PCB with KiCAD: Possible error in routing decoupling capacitors

I was inspecting my work with my first pcb in KiCAD.

I was looking at the 3d model, and i was checking out the three decoupling capacitors i have placed.

And then i noticed that they do not actually connect with an IC (no trace).

image

Of course, i made sure i routed all the ratsnest properly - and there are zero unrouted.

These capacitors, like i said are decoupling capacitors. This means one pic is connected to Vdd and one to GND of the IC.

But the Vdd of all the ICs is the front copper plant (5V) and the GND of all the ICs is the back copper plane.

My caps connect to the front copper plane and the back copper plane and that’s it. No connection to ICs.

But, since the ICs connect to these planes, in order to get their power and GND connections, the ratsnest check is satisfied, and that ratsnest is cleared.

But i see no actual connection of an IC to one particular decoupling capacitor!

Isn’t this like now there are three 100nF capacitors in parallerl between the Vdd and GND? So isn’t it like one 300nF capacitor that between the two planes, that all the three ICs share?

Have i done something wrong?

I also post pics of the schematic as an example and the actual pcb

The software is working just like it’s supposed to. It doesn’t (moreover: can’t) know the purpose of the capacitors. The exact position of the wires on the schematic and where they connect to doesn’t matter for a netlist. The netlist is just a list of groups of things connected together and that info gets transfered to the PCB.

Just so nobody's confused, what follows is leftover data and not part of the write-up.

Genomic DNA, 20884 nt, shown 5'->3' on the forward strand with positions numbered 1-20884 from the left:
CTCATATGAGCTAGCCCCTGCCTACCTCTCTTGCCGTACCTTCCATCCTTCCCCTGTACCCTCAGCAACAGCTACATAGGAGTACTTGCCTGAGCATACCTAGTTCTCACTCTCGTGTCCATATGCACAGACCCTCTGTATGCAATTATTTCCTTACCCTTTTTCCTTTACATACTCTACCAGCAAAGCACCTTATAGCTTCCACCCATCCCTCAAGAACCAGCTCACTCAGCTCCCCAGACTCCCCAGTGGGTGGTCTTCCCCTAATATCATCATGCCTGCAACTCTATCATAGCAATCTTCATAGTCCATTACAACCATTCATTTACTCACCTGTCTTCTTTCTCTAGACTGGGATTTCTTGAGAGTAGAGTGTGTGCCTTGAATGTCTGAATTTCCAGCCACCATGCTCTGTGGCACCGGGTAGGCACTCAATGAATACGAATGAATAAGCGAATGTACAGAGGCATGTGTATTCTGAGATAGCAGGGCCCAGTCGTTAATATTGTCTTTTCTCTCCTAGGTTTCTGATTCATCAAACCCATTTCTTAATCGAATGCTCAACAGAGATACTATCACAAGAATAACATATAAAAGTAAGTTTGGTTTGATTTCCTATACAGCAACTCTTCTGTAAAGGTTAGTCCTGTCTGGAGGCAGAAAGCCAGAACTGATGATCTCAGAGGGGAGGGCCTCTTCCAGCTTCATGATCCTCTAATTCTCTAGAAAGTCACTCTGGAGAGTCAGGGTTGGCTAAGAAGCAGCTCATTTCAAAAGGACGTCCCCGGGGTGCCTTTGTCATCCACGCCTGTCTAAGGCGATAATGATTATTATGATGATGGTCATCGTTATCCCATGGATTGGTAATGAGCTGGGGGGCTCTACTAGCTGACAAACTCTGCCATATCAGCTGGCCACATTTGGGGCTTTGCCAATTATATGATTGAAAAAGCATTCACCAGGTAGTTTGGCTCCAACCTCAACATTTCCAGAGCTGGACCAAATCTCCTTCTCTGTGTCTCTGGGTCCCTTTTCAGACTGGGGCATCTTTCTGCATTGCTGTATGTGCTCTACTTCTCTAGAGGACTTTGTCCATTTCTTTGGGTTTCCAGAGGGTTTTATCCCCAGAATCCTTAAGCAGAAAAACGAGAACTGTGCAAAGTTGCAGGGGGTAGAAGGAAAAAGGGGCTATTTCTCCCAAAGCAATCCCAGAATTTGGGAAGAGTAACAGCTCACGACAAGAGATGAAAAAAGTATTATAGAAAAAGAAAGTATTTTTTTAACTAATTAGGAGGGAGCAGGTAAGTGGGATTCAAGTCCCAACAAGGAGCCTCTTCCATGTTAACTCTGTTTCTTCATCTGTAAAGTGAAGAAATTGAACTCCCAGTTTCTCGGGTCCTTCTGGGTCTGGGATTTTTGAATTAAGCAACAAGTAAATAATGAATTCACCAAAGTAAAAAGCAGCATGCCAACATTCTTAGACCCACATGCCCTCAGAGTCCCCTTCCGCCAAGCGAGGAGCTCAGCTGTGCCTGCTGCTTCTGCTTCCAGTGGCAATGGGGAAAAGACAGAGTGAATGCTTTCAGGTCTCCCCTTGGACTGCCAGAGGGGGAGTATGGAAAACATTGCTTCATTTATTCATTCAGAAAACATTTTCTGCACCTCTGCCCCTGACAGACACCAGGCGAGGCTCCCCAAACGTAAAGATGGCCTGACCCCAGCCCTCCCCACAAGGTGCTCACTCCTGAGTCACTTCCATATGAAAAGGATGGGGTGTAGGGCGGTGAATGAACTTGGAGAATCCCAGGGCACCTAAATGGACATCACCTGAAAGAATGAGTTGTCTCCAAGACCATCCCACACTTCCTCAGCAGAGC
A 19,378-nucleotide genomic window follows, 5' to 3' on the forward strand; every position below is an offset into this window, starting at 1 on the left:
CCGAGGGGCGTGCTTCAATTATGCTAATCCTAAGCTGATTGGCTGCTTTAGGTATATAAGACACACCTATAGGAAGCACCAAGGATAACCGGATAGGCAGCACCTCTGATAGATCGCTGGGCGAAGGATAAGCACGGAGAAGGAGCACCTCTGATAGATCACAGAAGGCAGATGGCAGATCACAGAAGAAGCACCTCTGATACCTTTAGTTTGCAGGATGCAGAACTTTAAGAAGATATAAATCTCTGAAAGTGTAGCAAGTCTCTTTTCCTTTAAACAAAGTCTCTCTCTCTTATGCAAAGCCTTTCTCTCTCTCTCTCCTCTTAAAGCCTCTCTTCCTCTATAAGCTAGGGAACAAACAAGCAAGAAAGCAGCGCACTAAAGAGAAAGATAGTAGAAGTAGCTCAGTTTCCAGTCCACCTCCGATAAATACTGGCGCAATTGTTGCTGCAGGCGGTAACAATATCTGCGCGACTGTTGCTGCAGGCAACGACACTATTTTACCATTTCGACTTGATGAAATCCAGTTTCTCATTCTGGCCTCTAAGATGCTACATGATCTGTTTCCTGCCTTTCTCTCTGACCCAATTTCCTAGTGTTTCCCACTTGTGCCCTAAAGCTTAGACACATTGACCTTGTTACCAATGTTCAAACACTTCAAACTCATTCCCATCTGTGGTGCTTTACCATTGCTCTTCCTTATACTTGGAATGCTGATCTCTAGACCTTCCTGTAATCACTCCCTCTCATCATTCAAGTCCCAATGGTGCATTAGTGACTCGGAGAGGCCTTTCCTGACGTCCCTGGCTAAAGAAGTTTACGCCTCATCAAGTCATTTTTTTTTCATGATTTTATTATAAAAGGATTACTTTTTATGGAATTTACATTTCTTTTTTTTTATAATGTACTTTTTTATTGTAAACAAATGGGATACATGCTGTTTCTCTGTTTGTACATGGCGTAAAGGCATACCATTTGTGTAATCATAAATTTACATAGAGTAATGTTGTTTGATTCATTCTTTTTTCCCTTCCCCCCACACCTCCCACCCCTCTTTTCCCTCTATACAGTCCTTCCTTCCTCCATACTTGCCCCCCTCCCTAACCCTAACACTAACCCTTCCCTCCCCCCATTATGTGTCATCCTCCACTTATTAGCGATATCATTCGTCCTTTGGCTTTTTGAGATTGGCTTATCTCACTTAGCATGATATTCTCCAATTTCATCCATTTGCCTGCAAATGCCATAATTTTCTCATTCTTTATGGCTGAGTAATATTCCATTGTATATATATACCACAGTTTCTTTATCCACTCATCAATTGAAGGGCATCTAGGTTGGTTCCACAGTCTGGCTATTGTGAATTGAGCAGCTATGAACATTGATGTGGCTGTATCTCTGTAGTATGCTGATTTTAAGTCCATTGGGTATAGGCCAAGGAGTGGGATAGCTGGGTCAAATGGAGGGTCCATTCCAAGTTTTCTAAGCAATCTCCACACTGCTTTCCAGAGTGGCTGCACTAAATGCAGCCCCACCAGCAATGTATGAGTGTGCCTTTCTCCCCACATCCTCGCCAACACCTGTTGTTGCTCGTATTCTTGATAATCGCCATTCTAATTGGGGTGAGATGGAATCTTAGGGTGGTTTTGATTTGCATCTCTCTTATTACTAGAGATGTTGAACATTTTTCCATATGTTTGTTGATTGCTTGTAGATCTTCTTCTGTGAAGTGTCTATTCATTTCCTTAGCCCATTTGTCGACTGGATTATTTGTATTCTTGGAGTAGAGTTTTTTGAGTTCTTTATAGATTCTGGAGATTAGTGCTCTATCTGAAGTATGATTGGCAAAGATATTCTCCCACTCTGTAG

You have to keep the purpose of the capacitors in mind when placing the footprints on the PCB. If you go around placing them willy nilly you this is what you get.

I see that this is the same board that was reviewed in Review of my first board. @paulvdh probably asked you if you have decoupling capacitors on there just for this reason.

Read Does the connected trace to VCC matter here? and the threads linked from the first post of it.

(now it should include a link to this thread, too)

First of all, I agree with the comments above. Also…

Typically when I lay out a board the first components I place after the ICs are the bypass capacitors as close as possible to the Vcc and Ground pins. I think that placing bypass capacitors as an afterthought tends to be a common error for beginners.

And finally…are you using radial leaded disc ceramic capacitors for bypass? This seems out of date. Leaded disc ceramic capacitors have more lead inductance than MLCCs. That is more of a problem for today’s faster/lower voltage circuitry.
I learned that they are not so good for modern pcb assembly. I once designed some into a power supply and after manufacturing they were sort of flopping either way. The manufacturing engineer was crimping the wire leads to lift the capacitors above the “lead flash” or ceramic lead coating close to the body. This made assembly very messy and also increased stray inductance.
Also these disc ceramic capacitors do not give you as much capacitance as you can get in an MLCC.

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First, when you have your components in PCBNew, you take care of the critical stuff. Mostly (If you’re not routing complex processor or FPGA Boards) these are High Speed lanes like USB differential pair and second on the list of course are decoupling capacitors.

Best Way is placing the pin of the decoupling capacitor which is connected to +VCC right NEXT to the +VCC pin of the chip needing this capacitor. As close as you can place it!

Next, you have to see that the pin of the capacitor connected to GND, is connected there by the shortest path possible, best a VIA to a ground plane on a bottom layer (Copper fill), so that you have no unnecessary inductance loops.

Only then you take care of the rest.

And yes, completely agree with @BobZ about the MLCC.
(Unless you’re reconstructing a Vintage Commodore 64 circuit and need those TH LD Ceramic capacitors :smile: )